If you love music, chances are you’re familiar with Larry Green’s voice. The radio host had a storied career, but, as his son Marc reveals, his home life was where he put his most important energy.
By Ed Brown
January 24, 2021
April 8, 1940 — Jan. 2, 2021
On the surface, Larry Green was the life of the party. “He lit up a room,” says Marc, one of Larry’s two children. “He had jokes coming out of his yingyang. Everyone was disarmed by his humour.”
But there was more to Larry than his outgoing personality. Like a Japanese reflecting pool, he had depth.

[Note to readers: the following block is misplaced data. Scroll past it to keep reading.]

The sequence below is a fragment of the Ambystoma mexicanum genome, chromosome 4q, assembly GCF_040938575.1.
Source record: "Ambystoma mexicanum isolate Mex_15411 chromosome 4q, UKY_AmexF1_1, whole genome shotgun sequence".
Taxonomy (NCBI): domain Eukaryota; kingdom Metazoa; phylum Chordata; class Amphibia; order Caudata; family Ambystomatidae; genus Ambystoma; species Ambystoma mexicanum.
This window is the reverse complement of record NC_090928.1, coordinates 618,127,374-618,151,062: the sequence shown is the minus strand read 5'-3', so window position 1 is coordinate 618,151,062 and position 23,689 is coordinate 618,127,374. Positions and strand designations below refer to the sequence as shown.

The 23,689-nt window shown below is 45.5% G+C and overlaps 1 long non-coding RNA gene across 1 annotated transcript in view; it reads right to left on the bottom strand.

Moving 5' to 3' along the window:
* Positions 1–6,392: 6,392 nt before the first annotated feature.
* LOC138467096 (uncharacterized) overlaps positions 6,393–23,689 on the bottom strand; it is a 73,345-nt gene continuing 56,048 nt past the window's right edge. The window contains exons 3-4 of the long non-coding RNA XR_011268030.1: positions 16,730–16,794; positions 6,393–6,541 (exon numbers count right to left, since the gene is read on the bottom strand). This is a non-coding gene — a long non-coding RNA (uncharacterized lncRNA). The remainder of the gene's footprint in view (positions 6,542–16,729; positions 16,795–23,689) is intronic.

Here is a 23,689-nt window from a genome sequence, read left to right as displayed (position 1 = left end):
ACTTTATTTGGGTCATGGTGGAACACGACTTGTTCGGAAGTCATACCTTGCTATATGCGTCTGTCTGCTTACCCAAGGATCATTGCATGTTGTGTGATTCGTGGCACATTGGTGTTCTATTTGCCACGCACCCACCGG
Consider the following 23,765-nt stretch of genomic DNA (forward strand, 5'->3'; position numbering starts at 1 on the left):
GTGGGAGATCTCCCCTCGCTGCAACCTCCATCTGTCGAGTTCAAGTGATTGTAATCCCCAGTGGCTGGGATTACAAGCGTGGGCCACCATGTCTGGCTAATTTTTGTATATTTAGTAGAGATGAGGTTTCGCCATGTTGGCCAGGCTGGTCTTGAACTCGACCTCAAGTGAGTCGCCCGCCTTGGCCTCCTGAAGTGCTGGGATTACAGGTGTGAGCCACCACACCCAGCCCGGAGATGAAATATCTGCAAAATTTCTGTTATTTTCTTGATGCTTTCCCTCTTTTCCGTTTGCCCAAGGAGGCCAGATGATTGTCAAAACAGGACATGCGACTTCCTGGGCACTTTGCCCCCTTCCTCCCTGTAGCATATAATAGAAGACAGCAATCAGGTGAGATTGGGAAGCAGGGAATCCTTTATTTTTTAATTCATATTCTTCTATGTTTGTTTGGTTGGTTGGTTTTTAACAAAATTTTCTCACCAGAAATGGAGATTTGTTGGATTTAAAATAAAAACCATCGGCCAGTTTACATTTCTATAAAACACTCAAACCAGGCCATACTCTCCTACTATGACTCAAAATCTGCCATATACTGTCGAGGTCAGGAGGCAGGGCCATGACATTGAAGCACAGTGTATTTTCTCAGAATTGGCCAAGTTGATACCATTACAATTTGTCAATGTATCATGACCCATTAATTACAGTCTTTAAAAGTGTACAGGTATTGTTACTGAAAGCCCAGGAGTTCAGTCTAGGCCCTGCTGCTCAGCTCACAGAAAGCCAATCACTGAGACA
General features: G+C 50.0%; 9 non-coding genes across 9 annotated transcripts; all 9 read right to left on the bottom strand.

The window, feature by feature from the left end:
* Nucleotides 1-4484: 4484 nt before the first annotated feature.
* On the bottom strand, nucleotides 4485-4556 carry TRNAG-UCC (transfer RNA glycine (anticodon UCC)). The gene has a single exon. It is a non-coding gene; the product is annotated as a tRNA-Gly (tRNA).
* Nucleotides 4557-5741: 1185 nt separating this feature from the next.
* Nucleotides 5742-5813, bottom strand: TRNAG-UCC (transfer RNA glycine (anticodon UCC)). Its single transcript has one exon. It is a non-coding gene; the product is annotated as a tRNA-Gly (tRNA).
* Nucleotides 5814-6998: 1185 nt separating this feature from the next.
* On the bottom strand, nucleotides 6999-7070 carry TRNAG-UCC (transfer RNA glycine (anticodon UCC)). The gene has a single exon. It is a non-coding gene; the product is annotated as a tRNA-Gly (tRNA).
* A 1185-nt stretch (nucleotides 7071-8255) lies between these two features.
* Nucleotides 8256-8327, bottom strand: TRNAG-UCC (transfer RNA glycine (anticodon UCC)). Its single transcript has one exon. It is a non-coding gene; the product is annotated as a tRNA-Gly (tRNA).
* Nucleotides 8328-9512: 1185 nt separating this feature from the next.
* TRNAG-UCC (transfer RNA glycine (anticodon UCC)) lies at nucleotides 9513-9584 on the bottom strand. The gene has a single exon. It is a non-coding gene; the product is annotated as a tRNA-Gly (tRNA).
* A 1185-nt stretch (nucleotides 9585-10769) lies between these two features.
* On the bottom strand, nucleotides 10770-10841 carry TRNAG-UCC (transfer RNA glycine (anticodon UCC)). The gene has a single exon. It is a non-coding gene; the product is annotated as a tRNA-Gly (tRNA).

The radio star, record company executive and jazz aficionado came from humble beginnings. As an adult, Larry waxed nostalgic about his childhood but talked less about conflicts in his boyhood home at 18 Major St.
Born and raised in Kensington Market, Lawrence Greenstein was the only child of Anne and Fred Greenstein. Like others in the immigrant enclave, the family scraped by. Larry knew scarcity. At 10, hunger compelled him to steal shelled peanuts from a barrel in a local shop.
From street dances to rent parties, Kensington Market served up a musical smorgasbord and Larry devoured it all.
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